Giovanni Losurdo is a research director at the Pisa division of the Institute for Nuclear Physics (INFN). He began working on the Virgo experiment in the 1990s, dealing first with the development of the ‘superattenuator’ - under the supervision of Adalberto Giazotto - with the construction and fine tuning of the detector and then with the successive upgrades. From 2009 to 2017, he was Project Leader for the Advanced Virgo project, the upgrade programme of the detector, which made possible the Virgo observation of gravitational waves in August 2017 and contributed to the development of a completely new way of observing the cosmos: multi-messenger astronomy. Losurdo has been awarded the Premio Galilei per la Scienza and the Premio Tartufari per la Fisica e la Chimica of the Italian Accademia dei Lincei. He has been honoured by the Italian President, Sergio Mattarella, with the recognition of Commendatore dell’Ordine al Merito della Repubblica Italiana and, since 2019, has been is a corresponding member of the Italian Accademia Nazionale dei Lincei since 2019.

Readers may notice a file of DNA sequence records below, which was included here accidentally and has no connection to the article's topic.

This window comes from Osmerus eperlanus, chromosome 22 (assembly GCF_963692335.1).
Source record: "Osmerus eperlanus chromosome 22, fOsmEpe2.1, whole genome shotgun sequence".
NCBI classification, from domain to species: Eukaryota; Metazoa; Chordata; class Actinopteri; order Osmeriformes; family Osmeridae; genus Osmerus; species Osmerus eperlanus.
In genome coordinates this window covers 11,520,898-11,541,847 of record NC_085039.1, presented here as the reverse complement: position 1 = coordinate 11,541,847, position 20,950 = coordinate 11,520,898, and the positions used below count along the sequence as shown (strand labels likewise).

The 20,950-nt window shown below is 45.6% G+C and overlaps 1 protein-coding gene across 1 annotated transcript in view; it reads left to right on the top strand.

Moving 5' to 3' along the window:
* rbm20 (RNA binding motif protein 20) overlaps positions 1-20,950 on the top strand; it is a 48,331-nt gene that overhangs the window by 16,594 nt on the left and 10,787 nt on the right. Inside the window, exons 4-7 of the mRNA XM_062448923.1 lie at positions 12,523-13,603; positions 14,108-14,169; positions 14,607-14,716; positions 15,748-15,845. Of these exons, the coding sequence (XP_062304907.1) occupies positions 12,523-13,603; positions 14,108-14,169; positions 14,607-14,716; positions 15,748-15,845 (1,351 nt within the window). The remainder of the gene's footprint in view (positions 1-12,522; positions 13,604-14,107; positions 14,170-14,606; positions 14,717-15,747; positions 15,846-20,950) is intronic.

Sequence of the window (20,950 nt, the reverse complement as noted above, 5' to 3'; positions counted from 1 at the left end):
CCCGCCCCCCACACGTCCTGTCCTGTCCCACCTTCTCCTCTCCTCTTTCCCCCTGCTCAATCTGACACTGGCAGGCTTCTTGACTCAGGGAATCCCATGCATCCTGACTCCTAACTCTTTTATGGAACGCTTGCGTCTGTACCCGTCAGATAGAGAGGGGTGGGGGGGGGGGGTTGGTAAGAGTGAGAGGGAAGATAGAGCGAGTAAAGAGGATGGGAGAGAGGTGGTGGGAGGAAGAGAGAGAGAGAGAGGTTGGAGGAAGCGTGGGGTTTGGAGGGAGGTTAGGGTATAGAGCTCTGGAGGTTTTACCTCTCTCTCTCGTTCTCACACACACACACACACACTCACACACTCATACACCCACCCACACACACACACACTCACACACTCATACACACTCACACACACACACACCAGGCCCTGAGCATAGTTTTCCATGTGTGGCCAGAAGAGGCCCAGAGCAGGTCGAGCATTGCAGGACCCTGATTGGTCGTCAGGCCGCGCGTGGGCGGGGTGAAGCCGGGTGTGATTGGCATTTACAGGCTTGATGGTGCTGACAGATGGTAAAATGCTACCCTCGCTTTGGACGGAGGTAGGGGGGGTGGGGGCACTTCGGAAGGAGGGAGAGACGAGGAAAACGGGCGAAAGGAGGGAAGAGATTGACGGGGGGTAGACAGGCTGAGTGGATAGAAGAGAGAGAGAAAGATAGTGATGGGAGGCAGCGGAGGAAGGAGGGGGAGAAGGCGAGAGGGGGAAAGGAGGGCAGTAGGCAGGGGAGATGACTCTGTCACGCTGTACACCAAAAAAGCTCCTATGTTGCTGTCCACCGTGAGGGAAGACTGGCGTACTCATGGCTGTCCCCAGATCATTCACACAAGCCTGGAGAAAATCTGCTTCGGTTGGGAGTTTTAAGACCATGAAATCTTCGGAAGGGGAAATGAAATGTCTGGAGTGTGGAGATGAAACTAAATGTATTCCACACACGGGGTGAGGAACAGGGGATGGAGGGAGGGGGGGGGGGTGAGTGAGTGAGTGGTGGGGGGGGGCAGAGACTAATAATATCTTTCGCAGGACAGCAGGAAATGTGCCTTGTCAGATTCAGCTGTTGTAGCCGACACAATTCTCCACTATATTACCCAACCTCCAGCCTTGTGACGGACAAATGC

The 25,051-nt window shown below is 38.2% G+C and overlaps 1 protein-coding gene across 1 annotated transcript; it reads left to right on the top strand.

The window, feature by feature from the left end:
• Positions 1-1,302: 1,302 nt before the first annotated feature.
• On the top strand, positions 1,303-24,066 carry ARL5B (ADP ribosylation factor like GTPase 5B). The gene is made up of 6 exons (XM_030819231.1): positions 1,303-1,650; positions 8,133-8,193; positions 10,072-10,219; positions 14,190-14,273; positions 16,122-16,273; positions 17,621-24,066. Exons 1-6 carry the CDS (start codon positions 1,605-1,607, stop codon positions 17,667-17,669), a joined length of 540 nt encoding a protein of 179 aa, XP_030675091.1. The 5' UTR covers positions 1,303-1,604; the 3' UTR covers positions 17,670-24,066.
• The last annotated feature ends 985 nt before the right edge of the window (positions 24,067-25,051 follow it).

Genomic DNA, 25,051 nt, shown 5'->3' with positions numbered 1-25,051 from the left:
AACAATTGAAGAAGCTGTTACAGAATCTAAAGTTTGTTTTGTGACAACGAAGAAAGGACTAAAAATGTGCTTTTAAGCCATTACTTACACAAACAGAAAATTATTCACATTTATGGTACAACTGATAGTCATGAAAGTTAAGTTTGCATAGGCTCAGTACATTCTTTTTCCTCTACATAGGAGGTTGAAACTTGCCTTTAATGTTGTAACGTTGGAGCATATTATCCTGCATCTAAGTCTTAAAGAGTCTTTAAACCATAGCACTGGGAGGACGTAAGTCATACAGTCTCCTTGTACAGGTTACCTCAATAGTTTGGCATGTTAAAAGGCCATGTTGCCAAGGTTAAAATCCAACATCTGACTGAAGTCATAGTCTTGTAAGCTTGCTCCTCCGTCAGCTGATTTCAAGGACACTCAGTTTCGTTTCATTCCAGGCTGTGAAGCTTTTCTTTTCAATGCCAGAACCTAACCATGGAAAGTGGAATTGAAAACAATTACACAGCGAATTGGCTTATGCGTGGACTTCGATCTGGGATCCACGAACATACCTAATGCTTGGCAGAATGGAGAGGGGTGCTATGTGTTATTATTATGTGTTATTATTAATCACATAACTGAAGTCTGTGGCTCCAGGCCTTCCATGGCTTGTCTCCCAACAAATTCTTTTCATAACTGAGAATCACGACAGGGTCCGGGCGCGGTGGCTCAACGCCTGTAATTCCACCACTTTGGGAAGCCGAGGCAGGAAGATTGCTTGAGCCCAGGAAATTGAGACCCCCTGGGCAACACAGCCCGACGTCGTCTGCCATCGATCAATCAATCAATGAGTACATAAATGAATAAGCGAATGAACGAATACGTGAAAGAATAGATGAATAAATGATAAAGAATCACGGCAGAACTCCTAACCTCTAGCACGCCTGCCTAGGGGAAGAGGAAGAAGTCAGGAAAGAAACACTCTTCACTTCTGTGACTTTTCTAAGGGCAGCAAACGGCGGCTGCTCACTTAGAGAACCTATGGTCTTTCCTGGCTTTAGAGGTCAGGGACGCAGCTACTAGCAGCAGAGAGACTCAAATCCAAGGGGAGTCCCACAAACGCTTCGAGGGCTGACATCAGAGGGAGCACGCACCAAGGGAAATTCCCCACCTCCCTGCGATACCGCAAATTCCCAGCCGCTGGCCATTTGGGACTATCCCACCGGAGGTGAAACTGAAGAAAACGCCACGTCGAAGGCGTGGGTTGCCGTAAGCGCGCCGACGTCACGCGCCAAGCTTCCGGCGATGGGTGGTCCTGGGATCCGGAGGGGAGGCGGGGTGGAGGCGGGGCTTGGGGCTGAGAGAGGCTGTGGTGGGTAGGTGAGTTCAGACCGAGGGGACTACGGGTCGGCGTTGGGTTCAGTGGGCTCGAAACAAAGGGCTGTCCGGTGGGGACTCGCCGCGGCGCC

Advanced Virgo is a laser interferometer, built for the detection of gravitational waves and located in Cascina, in the province of Pisa, which is hosted by the European Gravitational Observatory (EGO). The detector was founded in 2000 by the Italian Istituto Nazionale di Fisica Nucleare (INFN) and the French Centre national de la recherche scientifique (CNRS). More than 500 physicists, engineers and technicians from more than 100 institutions in 10 different European countries constitute the Virgo Collaboration (http://public.virgo-gw.eu/the-virgo-collaboration/). In addition to Italy and France, The Netherlands, Poland, Hungary, Spain, Germany, Belgium and Portugal participate in the experiment. The detector consists of two 3 km-long perpendicular arms, inside which a laser beam propagates, is reflected and transmitted by mirrors to lengthen its path, and then recombines to form interference fringes. When a gravitational wave passes through the interferometer it produces a variation in the length of the arms: one lengthens, while the other shortens. These changes in length, which are much smaller than the dimension of a proton, produce a phase shift in the laser light, which is observed at the output of the detector. For the design of the experiment, technologies that are unique in the world have been developed and implemented. A description of the Advanced Virgo detector is available at http://public.virgo-gw.eu/advanced-virgo/